Now, I’d been called Sweetheart before by all kinds of adults, but there was just something about the way Weaver said it that gave me the chills, and I got that old black and white movie feeling again.  He reached out to take my hand, but I stepped back a bit.  He said again that he would only take just a minute, and he promised it wouldn’t hurt me.  I stood there wondering what on earth he could possibly be talking about when I noticed he was grabbing at his crotch.

“If you would do this one little thing for me,” he said, unzipping his fly, “then we’ll walk over there just around those trees and I’ll show you the fiery fern.”

Weaver reached in and pulled his wrinkly old crank through the opening in his zipper, and my eyes got big as hubcaps.  I thought he was gonna take a piss after all—and right there in front of me!—but, instead, he snatched my hand and pulled me toward him.  He asked me to touch him, but even as I said No! I could tell from the look in his eyes that it wasn’t a request.  The old man had somethin’ on his mind, and it wouldn’t have mattered two squats whether or not he had my okay.  When he put his free hand behind my neck and tried to guide my face to his crotch, my memory shot me an image of something I’d seen in one of DJ’s girlie magazines he was always hiding.  I decided quickly I’d sooner rot in hell than stick that bastard’s dick in my mouth, so I kicked him as hard as I could in the shin and struggled to break free.

Things moved real fast after that.  He had a death grip on my left arm, and his other hand held tight to the hair just above my neck.  I remember beating on his arm and chest with my free hand yelling “Let go of me you faggoty old man!” over and over while he tried to keep distance between his shins and my foot.  We carried on like that until he let go of my hair and tried to grab my other arm.  He had me for a second, too, but when his arm was close to my mouth I bit him ‘til my teeth pierced his skin.  He let go wailing, and I turned and ran as fast as I could back toward the bus and home, but after only a few steps my shoe caught on a fallen branch and I fell.  With Weaver only inches behind me, I reached for a stick lying on the forest floor.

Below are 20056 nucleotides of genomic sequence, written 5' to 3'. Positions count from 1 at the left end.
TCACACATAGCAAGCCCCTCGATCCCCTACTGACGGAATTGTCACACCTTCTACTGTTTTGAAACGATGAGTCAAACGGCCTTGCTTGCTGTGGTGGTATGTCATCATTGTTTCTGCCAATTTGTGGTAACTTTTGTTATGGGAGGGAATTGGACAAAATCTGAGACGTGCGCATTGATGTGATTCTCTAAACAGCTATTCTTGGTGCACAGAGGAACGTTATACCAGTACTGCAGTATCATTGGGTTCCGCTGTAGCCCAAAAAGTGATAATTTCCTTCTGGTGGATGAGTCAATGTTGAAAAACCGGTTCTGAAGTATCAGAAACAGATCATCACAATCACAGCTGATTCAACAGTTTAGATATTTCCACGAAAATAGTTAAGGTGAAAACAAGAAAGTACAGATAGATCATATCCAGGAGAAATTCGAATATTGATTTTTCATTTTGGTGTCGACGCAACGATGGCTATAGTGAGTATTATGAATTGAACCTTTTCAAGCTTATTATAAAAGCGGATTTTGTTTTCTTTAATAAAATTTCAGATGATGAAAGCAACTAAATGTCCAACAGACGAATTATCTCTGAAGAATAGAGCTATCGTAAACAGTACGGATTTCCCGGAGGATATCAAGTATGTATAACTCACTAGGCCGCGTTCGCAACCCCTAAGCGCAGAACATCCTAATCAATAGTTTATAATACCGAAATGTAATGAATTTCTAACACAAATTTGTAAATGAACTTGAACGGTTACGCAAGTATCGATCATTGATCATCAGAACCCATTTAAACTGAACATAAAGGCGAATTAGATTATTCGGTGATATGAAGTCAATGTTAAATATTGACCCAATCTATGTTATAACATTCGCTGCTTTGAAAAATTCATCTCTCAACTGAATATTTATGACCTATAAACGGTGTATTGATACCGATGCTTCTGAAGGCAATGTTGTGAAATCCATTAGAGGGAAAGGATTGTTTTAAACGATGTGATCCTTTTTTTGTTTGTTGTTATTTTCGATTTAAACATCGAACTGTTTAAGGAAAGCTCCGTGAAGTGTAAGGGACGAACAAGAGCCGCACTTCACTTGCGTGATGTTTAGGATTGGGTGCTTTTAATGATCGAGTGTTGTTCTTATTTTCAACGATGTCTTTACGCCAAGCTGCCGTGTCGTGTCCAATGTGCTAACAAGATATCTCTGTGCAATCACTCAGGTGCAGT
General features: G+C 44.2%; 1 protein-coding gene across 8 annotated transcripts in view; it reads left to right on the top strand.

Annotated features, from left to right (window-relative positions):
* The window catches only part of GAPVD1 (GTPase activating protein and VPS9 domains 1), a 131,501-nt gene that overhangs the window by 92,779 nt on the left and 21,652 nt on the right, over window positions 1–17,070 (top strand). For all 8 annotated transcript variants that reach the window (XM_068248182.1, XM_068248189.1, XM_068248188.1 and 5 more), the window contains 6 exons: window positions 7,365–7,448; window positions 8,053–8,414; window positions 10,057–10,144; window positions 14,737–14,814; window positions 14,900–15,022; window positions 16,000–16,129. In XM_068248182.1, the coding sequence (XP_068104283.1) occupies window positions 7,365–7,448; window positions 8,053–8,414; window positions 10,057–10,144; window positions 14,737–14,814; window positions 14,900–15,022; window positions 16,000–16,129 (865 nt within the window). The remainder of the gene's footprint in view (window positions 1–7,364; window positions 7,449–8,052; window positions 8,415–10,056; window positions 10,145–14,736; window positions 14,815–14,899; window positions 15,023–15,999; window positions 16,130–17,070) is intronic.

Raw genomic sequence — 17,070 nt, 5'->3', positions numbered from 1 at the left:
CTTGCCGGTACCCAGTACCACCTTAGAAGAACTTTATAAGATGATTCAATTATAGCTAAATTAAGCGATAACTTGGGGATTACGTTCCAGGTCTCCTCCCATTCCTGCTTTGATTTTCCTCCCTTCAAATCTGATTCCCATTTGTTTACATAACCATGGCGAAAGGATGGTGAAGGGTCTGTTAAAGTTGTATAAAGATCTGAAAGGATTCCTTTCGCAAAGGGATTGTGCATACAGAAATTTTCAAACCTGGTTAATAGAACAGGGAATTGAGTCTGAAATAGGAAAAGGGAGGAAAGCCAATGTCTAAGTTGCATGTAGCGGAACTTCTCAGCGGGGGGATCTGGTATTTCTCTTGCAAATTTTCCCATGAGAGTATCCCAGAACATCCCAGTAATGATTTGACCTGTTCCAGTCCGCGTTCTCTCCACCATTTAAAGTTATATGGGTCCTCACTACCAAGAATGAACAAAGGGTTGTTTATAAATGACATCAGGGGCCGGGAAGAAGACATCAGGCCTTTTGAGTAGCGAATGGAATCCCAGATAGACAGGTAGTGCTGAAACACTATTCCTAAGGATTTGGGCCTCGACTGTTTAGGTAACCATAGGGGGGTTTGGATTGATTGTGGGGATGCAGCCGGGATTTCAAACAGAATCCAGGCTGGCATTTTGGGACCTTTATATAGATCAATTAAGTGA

I couldn’t remember then, and still can’t remember now, whether I had read it in an encyclopedia or whether DJ had told me during one of our midnight bullshit sessions, but I’d heard that when a person got attacked by a shark (or maybe it was a bear), the only way you could really save yourself was by stabbing the beast in the eye.  With the combination of Weaver’s yanking me up off the ground so hard and fast and the angle that my arm flew up toward him at, the fist that held that stick must have had twice the strength by the time the sharp end slammed into Old Man Weaver’s eye.

He screamed real loud and his hands flew up to his face.  I didn’t stay around to see him fall, but I heard his body hit the ground behind me.  When I flew away from there that last time, I didn’t trip once, and I never, ever turned around to see if he was following me again.  DJ was out cuttin’ fire wood when he saw me running toward the back door of the house, and he grabbed my arm before I had a chance to run inside.  “What the hell are you runnin’ from?” he asked, “and since when do you come home through the woods?”

I told DJ what had happened, and he told me to sit in the shed and wait for him while he went to check on Old Man Weaver.  He came walking back shortly afterward carrying my school bag and looking pale and out of breath.  “I think he’s dead, Les,” DJ told me, “and we’d better come up with a story to keep you from going to prison.”

Before ten o’clock that night, the entire town had heard about the old school bus driver who had pulled over to take a leak and accidentally killed himself by falling on a decayed log.  All that next week people came up to me asking if I’d seen him, but I always answered just like DJ told me: “No,” I’d say, “I just sat there on the bus waiting, and when he didn’t come back after a while, I walked home.  My brother, DJ, found him after I told him what happened.”

As I got older, I wondered a lot about what could have really happened to me if I’d told the truth.  I know now I wouldn’t have gone to prison, being only eleven, but I bet people would have treated me different.  I wonder, too, about what would have happened if DJ hadn’t thought to go back to the bus, which is how he found my bag, or if the police could have lifted my fingerprints off the stick in Weaver’s eye or if anyone had noticed my footprints at the scene.  Whenever I’d try to talk to DJ about it, he’d tell me to just shut up and remember that “the old faggot had it comin’ to him.”  Maybe DJ was right, and maybe that’s why I got away with it.  Karma, as they say, can be a bitch.

I’m only telling you this so that you’ll be on your toes the next time you start to judge a person by the way they look.  Now, I’m not sayin’ all skeletons are bad, and certainly not every bad skeleton has a bad person holding it in, but just because someone’s dressed right doesn’t make them clean, you know?  Give ‘em all the benefit of the doubt, I say, and base your opinions on character not clothes.  But beware, too, that not everyone is who they seem to be.  Sometimes, in the real world, friendly bus drivers are the wrong kind of friendly.

And sometimes little girls carry sharp sticks.

October 20, 2002